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Dutch colonists arrive at Oak Harbor, Whidbey Island, on March 17, 1894.
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On March 17, 1894, 18 Dutch colonists, including a cheesemaker, arrive at Oak Harbor on Whidbey Island.
The Northern Pacific Railroad reached Puget Sound in 1887 and the Great Northern Railway pushed through in 1893. The railroads opened the floodgates of migration spurred by land speculators selling logged-off land and the railroads selling tickets and their own lands. The Northern Pacific acquired public land through grants from the U.S. government or by purchase at $1.25 an acre. The railroad sold off large tracts to land companies, which embarked on various schemes to attract farmers too late for free homesteads.
In 1894, John "R.E." Werkman acquired the right to market land around Oak Harbor for one of the land companies and he visited Holland, Michigan. He placed newspaper ads in Dutch to attract buyers and he displayed foot-long potatoes to impress farmers. This resulted in the arrival of the steamer Idaho at San de Fuca on Penn’s Cove on March 17, 1895, with 18 Hollanders plus an expert cheese maker direct from the Netherlands. More colonists stepped off the boat the following November.
Within two years a community of 200 Hollanders had made their homes at the north end of Whidbey Island. Many settled in Clover Valley to the north of Oak Harbor, along Crescent Harbor, in Swantown, in San de Fuca on Penn's Cove, and they quickly earned recognition for their thrift and industry. The influx of these energetic citizens helped the area recover from the Panic of 1893, the worst economic downturn in U.S. history before the Great Depression.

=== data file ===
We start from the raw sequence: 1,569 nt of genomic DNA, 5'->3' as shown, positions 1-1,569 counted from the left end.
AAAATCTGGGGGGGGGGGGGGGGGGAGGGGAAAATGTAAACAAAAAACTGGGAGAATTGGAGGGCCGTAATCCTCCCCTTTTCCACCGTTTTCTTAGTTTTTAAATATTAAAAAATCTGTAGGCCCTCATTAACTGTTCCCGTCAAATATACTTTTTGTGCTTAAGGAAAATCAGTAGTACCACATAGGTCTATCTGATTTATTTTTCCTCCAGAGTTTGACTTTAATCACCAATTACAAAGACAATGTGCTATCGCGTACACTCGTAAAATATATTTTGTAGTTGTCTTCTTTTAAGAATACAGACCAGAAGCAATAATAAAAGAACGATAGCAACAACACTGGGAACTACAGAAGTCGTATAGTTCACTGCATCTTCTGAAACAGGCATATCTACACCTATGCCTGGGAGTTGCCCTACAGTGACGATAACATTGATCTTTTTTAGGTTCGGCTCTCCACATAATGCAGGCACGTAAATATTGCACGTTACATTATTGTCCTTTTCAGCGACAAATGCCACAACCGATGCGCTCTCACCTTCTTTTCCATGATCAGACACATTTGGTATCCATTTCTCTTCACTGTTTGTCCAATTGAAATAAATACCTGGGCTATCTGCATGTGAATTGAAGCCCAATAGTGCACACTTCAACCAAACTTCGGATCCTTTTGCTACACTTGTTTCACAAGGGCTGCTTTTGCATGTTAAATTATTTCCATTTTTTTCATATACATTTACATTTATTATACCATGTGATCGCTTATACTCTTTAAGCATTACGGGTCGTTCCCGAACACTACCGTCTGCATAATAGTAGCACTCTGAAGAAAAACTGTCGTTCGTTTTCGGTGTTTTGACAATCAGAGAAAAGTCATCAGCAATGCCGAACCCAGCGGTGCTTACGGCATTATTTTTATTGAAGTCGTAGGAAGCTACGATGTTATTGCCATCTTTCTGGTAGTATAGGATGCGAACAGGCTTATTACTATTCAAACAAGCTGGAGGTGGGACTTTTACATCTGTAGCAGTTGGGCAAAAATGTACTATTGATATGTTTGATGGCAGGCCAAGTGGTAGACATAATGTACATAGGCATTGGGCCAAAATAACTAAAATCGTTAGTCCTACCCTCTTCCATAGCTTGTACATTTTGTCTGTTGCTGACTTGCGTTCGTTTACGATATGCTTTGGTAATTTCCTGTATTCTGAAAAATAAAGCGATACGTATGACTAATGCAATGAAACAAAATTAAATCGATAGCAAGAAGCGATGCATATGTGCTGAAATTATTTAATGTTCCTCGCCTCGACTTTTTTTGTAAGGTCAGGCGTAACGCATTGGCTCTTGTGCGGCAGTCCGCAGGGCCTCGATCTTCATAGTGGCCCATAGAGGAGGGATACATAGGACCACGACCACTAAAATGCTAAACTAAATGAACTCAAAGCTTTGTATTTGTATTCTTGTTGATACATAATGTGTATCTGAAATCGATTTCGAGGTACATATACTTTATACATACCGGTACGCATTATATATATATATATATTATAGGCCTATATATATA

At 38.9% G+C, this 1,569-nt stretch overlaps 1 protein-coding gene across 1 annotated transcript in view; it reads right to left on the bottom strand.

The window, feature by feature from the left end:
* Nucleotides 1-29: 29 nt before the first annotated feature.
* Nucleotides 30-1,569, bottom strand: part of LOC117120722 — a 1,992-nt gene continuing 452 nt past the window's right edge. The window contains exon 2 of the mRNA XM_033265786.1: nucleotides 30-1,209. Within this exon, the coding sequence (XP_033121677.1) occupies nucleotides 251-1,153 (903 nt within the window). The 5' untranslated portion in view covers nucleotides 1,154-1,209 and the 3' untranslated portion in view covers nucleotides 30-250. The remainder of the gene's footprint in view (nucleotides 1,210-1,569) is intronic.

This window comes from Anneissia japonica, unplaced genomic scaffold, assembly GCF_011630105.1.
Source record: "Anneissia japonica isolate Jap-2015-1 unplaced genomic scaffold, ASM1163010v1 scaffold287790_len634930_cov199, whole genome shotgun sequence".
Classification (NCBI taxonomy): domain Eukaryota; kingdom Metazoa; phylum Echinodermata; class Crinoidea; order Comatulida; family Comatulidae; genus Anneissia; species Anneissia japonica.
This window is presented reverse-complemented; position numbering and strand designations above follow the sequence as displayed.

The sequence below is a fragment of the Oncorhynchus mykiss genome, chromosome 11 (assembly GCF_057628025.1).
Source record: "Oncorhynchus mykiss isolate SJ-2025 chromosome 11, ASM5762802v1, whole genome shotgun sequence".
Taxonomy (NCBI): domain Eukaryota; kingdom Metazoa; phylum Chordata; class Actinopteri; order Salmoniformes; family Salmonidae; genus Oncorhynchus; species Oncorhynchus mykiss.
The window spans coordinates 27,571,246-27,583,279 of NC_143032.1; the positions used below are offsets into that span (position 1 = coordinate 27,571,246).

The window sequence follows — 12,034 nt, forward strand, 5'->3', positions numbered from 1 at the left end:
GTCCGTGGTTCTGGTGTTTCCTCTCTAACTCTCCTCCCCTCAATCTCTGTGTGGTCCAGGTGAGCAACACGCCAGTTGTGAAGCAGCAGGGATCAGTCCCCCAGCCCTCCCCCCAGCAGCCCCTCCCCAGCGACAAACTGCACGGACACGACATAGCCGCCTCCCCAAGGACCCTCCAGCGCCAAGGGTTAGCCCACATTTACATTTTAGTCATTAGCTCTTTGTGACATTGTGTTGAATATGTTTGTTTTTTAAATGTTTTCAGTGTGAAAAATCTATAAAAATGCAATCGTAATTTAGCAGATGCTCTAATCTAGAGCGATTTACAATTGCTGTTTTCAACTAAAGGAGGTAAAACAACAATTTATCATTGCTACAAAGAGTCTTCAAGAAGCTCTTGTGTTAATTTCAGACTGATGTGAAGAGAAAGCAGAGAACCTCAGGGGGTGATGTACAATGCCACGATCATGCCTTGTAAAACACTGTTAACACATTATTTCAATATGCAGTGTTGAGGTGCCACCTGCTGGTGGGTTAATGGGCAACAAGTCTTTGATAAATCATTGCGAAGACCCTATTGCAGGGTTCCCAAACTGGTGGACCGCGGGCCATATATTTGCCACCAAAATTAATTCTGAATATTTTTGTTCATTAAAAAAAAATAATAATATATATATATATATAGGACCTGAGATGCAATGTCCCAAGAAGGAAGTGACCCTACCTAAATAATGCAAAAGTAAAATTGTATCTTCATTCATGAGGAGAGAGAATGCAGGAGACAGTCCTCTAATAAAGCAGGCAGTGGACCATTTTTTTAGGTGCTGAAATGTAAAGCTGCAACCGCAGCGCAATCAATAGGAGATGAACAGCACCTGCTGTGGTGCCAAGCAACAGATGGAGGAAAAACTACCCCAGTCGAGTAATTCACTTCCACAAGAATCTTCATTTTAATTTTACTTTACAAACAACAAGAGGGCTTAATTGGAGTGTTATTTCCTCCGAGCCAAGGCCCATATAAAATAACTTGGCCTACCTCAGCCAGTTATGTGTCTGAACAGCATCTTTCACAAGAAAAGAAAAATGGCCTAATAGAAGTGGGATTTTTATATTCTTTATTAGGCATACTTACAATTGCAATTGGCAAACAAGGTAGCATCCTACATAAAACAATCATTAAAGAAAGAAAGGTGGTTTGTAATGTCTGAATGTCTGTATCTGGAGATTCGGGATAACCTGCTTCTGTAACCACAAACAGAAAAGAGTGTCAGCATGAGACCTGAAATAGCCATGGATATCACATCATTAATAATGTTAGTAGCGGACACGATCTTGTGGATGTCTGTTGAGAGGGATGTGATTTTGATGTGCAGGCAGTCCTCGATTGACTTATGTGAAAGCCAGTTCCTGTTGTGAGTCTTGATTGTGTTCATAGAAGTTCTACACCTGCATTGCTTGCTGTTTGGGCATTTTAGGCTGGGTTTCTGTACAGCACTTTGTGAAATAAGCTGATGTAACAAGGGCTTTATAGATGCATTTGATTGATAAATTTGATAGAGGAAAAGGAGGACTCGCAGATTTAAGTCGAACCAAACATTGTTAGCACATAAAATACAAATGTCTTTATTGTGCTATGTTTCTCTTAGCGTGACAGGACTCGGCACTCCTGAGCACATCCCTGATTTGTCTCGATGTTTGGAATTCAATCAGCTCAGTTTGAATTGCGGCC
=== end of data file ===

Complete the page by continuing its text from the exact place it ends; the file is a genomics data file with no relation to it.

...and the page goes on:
More Dutch settlers followed during the 1890s, and to this day Oak Harbor has a Dutch ambiance, and celebrates "Holland Happening Festival" each April.
George Albert Kellog, A History of Whidbey's Island (Oak Harbor: Island County Farm Bureau News, 1933-1934); The Greater Oak Harbor Chamber of Commerce website (http://www.oakharborchamber.org/); Dorothy Neil and Lee Brainard, By Canoe and Sailing Ship They Came: A History of Whidbey’s Island (Oak Harbor: Spindrift Publishing Co., 1989), 167-178.
Note: This essay was expanded on August 3, 2007.
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